With a hurricane hurtling straight for land, those in its path have no choice but to flee. The swirling storms tend to bring whipping, high-speed winds, rain and even walls of water straight from the sea, often causing dangerous floods.
That type of forecast is bad enough, but in September 2017, the strongest hurricane that the Atlantic Ocean had ever seen was tearing through the Caribbean towards Florida. As a result, the governor of the Sunshine State ordered residents in the storm’s path to evacuate.
So, like many others, 18-year-old Claire Connelly made her way from her university in south Florida to her home elsewhere in the United States to weather the storm. But her evacuation didn’t quite go as planned. At the end of her journey, in fact, she woke up and was horrified to find herself miles away from the safety of home.
When Hurricane Irma reached the island of Barbuda, it was unlike anything meteorologists had ever seen. Winds of up to 185 miles per hour whipped through the small island for 37 hours. The storm destroyed Barbuda, leaving it completely uninhabited – something that hadn’t happened for over three centuries.
With that sort of destruction already in the storm’s wake, Florida’s governor Rick Scott wasn’t taking any chances – especially as the storm was heading straight for the Florida Keys. Consequently, on the very day that Irma struck Barbuda, Scott issued an order requiring that the Keys be evacuated.
Eventually, that evacuation order was extended to include 6.5 million Floridians, including student Claire Connelly. The 18-year-old had headed south to Florida Gulf Coast University to study nursing, but decided to return home to New Jersey during the hurricane.
Her journey wouldn’t be an easy one, however. The last-minute ticket that she bought cost almost $1,000 and sent her on a roundabout journey to her home state. “I had to drive six hours to Jacksonville, and from Jacksonville I had to take a flight to Michigan,” Connelly subsequently told Inside Edition.
After that, she waited for two hours to catch another flight from Detroit to Newark, New Jersey. There, she’d finish the final leg of her journey: an hour-long train ride from the airport to her parents’ house in Highlands.
But the train ride wouldn’t end with the reunion, warmth and safety that she’d imagined. That’s because Connelly walked onto a train going the wrong way – and neither she nor the train’s employees noticed it. “The guy who checks tickets didn’t even notice mine said Middletown,” she wrote in a tweet afterwards.
If she had gotten on a train going in the right direction, her pick-up would have been a simple one: her hometown is just a 15-minute drive from Middletown. Instead, though, Connelly was going the wrong direction. And she was so exhausted that she fell asleep before she realized it.
“I fell asleep reading biology note cards,” the nursing student told NJ.com. “I was just exhausted from all the chaos.” While she snoozed, the train headed toward Raritan, New Jersey, a borough that’s a couple of hours from her parents’ house.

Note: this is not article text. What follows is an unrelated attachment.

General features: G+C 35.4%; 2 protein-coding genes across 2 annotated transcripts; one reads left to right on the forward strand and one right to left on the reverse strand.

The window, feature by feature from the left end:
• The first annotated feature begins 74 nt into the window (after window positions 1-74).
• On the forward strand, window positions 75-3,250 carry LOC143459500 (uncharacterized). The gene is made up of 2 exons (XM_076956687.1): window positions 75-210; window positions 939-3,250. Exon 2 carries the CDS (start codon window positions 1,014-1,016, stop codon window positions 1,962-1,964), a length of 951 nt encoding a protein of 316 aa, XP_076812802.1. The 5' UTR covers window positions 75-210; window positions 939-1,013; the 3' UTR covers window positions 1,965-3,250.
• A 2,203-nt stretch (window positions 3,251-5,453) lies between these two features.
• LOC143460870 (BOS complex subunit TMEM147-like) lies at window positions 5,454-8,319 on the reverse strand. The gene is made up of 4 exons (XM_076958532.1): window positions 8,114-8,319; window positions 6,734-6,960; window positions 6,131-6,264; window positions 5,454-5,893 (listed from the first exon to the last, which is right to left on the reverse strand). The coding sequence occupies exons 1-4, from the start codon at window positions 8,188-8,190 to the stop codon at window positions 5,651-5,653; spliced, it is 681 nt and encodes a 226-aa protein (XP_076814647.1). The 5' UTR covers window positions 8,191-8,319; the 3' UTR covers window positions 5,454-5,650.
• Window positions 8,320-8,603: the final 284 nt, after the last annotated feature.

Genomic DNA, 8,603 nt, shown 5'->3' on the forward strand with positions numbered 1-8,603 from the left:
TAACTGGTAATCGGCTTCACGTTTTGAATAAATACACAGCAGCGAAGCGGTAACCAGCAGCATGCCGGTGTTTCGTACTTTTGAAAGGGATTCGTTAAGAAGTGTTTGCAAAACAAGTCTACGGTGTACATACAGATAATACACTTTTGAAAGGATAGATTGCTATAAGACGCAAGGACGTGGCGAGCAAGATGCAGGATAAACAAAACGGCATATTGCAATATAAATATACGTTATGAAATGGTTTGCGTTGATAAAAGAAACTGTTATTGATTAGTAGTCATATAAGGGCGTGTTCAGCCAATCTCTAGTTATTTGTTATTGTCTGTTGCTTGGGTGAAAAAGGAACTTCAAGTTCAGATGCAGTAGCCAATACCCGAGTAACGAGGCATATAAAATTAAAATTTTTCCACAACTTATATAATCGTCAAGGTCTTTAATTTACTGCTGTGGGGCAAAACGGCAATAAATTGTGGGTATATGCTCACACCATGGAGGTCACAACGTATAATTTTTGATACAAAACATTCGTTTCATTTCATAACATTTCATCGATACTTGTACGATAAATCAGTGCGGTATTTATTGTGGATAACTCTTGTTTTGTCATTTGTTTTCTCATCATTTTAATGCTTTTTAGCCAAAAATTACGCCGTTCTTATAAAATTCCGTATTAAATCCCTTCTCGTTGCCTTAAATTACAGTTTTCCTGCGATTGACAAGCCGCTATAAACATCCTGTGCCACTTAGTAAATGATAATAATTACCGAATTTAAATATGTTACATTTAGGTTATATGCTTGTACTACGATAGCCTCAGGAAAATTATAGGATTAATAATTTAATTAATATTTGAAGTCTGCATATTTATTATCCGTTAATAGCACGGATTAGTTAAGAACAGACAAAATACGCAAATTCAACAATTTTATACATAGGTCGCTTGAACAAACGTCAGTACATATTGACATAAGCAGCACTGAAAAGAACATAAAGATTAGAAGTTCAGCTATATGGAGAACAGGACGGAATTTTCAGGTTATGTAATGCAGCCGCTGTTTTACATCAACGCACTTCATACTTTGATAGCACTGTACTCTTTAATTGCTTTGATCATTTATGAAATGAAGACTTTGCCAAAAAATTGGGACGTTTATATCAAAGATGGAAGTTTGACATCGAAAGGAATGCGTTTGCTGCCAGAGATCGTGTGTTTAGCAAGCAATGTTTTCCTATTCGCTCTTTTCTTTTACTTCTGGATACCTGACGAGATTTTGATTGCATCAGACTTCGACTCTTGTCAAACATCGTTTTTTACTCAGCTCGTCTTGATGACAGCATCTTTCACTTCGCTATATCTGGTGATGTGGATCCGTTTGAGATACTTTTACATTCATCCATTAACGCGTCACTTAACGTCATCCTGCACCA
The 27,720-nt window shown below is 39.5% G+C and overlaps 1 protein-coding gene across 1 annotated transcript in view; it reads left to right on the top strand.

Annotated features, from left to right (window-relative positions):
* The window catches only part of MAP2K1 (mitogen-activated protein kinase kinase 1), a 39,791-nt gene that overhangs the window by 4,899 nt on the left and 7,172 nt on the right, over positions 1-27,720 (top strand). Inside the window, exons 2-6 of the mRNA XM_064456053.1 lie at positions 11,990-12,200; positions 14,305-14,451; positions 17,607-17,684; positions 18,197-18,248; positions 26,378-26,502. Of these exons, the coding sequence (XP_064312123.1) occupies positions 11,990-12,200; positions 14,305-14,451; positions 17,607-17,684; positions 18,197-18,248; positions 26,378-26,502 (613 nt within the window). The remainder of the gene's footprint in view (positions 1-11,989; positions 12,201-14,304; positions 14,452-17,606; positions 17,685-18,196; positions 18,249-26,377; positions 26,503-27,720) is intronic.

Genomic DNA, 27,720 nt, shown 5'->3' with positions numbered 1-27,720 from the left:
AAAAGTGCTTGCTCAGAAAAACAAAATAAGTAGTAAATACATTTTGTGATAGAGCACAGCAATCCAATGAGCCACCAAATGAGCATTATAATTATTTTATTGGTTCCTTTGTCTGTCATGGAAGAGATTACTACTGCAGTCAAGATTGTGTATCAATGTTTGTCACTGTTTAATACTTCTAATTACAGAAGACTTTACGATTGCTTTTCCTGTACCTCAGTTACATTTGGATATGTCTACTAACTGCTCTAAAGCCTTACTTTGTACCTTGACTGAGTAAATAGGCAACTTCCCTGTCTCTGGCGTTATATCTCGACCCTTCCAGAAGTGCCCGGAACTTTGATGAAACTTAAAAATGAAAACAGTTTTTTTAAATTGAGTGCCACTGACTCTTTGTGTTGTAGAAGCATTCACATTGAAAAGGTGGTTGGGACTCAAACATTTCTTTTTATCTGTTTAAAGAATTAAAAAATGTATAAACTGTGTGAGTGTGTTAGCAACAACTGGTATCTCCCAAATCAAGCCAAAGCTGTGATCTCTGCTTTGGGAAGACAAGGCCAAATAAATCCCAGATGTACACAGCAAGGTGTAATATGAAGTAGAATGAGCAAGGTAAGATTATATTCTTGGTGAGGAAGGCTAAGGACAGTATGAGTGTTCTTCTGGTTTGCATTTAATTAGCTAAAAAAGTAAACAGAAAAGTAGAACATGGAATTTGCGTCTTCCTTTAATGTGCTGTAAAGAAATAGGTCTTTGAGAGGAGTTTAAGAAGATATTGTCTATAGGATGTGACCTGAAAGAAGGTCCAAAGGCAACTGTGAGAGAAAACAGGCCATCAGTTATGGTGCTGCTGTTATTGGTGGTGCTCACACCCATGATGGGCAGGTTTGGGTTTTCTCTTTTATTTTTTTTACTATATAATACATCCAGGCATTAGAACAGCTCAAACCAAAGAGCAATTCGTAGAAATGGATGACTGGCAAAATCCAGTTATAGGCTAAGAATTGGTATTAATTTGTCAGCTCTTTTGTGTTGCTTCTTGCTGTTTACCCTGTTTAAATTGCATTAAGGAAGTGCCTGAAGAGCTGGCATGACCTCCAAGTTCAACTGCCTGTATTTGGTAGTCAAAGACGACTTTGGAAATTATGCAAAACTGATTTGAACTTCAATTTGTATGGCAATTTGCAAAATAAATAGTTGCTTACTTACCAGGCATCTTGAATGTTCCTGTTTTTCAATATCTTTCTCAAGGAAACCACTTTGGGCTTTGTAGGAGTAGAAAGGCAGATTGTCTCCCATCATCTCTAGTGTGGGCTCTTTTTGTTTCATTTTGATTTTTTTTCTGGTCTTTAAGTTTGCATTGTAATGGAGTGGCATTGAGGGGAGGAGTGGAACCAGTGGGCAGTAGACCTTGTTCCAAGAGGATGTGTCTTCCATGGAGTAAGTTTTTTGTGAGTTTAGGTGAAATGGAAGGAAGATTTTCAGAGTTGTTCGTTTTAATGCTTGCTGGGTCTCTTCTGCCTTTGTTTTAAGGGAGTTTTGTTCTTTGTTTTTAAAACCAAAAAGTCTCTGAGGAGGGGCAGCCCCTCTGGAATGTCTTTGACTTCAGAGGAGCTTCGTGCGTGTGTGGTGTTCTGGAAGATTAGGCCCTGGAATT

By the time Connelly opened her eyes, her train had made its final stop. But no one told the 18-year-old that she had to get off at the station. So instead, she woke up alone in a deserted train car, unsure of where she was.
Not only had the 18-year-old been left on an empty train, but it had also been taken to the railyard for the night. With only 5 percent of the battery life remaining on her phone, Connelly frantically called the police and her parents, hoping that someone would come pick her up.
After doing that, with what was left of her phone’s battery, she flipped the device’s camera on herself to record what was happening. “I literally just fell asleep on my train,” she said, walking through the empty cars. “I’m on a train, there is no one on.”
“I was screaming at the top of my lungs for help,” she added. “No one answered. The train was completely empty and shut down for the night.” Despite her apparent fear in the video, though, the Raritan Borough police showed little sympathy towards Connelly upon their arrival.
In fact, they told the college student that it was her fault that she was stuck. On her Twitter account, Connelly later wrote that the police believed that it was her responsibility to get off before the train was locked down for the night.
But many people who read Connelly’s tweet sided with her, saying that it was the train crew’s responsibility to make sure that the carriages were empty before locking them down at the end of the day. And, eventually, she had a surprising voice of support in her corner.
“It’s extremely rare for this to happen,” a spokeswoman for New Jersey Transit, Nancy Snyder, told NJ.com in the wake of the incident. “It is the conductor’s responsibility to check the train.” Moreover, the organization was investigating why Connelly had been left stranded on the train.
Regardless of who was to blame, the Raritan Borough police did at least wait with Connelly until her parents arrived to take her home. At the end of her exhausting day of traveling, she told NJ.com that her misguided train ride was the “icing on the cake after being evacuated from my college in Florida.”
However, she did eventually make the trek back from her hometown to Florida Gulf Coast University when classes resumed post-hurricane. But that journey likely didn’t include any trains – after all, following her ordeal she’d tweeted, “Honestly, I probably won’t take the train again. I’m pretty horrified.”